As previously tipped (See The Goss, 23 Sep 2003), Steve Waters' World Music (pictured) will transfer in the new year to the Donmar, where it's expected to run from 16 February to 13 March 2004 (previews from 12 February). The drama was first seen at the Sheffield Crucible in May 2003 as part of the theatre's month-long Sheffield First season of new plays.
World Music explores how the bloody relationship between Africa and Europe spills into the personal lives and loves of two generations in Central Africa. Directed by Josie Rourke, the Sheffield cast, who are expected to recreate their roles, featured Nikki Amuka-Bird, Sebastian Harcombe, Sara Powell, Paul Ready and Assly Zandy.
The production will mark the first crossover between the two venues. In Whatsonstage.com's "Changing of the Guard" interview with Grandage, who took over from Sam Mendes as Donmar artistic director in December 2003, he explained his view about sharing work between the two audience-differentiated theatres: "Very occasionally, there will be the opportunity to present work from one theatre in the other and when those opportunities arise - and they are entirely led by the project - we will do so" (See Features, 21 Jul 2003).
World Music will be followed in the Donmar's spring schedule by a new play by Charlotte Jones, directed by Grandage's fellow Sheffield associate director Anna Mackmin (last represented in the West End by Auntie and Me starring Alan Davies). The Dark is due to run from 23 March to 24 April 2004 (previews from 18 March).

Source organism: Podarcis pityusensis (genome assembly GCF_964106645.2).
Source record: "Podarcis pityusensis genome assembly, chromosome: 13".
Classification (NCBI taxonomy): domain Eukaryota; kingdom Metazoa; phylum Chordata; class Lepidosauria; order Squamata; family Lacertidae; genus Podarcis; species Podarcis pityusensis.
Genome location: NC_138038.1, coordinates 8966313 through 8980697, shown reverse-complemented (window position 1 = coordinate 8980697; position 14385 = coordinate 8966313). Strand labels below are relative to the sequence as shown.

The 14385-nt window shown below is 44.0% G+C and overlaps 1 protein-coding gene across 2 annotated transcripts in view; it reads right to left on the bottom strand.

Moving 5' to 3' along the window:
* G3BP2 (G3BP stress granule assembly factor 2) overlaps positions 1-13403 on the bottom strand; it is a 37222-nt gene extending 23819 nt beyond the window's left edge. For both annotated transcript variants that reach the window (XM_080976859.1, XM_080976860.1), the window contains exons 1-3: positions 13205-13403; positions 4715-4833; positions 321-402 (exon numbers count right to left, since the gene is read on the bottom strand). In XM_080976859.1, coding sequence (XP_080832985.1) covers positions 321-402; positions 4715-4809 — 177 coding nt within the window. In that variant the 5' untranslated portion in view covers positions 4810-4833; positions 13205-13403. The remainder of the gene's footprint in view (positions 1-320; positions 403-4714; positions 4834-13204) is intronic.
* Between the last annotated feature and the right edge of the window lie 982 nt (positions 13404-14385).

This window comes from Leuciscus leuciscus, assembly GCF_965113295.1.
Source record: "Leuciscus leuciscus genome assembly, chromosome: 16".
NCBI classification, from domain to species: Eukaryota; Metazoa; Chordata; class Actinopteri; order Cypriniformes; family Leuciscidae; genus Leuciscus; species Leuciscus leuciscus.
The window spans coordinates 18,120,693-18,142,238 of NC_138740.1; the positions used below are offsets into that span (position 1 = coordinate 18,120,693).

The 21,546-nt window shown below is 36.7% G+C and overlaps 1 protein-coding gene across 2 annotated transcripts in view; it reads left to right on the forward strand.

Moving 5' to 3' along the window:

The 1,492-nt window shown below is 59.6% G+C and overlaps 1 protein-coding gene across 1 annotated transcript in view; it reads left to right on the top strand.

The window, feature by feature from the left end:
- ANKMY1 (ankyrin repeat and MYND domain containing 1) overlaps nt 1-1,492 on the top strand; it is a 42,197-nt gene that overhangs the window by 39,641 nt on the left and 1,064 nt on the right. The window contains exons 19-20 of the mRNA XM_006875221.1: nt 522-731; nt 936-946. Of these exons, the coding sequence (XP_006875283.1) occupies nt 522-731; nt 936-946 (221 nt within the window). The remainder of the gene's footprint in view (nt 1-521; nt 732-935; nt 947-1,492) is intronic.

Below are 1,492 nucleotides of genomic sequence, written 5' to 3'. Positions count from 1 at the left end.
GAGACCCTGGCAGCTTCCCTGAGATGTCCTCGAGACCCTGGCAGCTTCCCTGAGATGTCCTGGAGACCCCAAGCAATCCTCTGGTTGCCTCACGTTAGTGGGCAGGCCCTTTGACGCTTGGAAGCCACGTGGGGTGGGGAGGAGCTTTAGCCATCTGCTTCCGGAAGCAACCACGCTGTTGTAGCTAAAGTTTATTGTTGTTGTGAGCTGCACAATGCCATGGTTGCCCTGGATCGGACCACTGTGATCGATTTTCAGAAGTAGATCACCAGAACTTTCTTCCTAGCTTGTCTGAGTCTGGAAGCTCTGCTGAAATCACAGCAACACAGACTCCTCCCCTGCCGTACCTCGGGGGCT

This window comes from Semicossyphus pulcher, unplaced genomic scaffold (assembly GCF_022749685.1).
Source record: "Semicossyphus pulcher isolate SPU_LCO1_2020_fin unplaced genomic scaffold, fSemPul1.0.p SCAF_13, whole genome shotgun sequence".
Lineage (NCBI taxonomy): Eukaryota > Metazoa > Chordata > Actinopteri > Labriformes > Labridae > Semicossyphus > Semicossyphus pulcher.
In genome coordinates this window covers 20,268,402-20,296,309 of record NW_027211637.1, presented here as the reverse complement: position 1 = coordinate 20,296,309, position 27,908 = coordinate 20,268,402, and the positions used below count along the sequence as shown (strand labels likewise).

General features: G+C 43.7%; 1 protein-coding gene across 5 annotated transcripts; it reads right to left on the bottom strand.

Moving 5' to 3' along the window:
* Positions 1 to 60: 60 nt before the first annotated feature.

Jones won both the Critics Circle and the Whatsonstage.com Award for Best New Play for 2001's Humble Boy, which transferred from the National to the West End and Broadway and has recently embarked on a UK-wide tour. Her other plays include In Flame and Martha, Josie and the Chinese Elvis. Jones is also working on the book for Andrew Lloyd Webber's upcoming musical based on Wilkie Collins' novel The Woman in White (See The Goss, 15 Sep 2003).
The fact that both spring productions are new plays is also significant within Grandage's Donmar repertoire to date, which has seen a strong return to revivals of European classics. While next month Grandage himself will direct the stage premiere of Patrick Marber's After Miss Julie, that piece is an adaptation of Marber's earlier film inspired by Strindberg's 1888 classic. The theatre is currently presenting Robin Lefevre's revival of John Osborne's Hotel in Amsterdam, first seen at the Royal Court in 1968.
NOTE: Booking has not yet opened for the two new productions.
- by Terri Paddock
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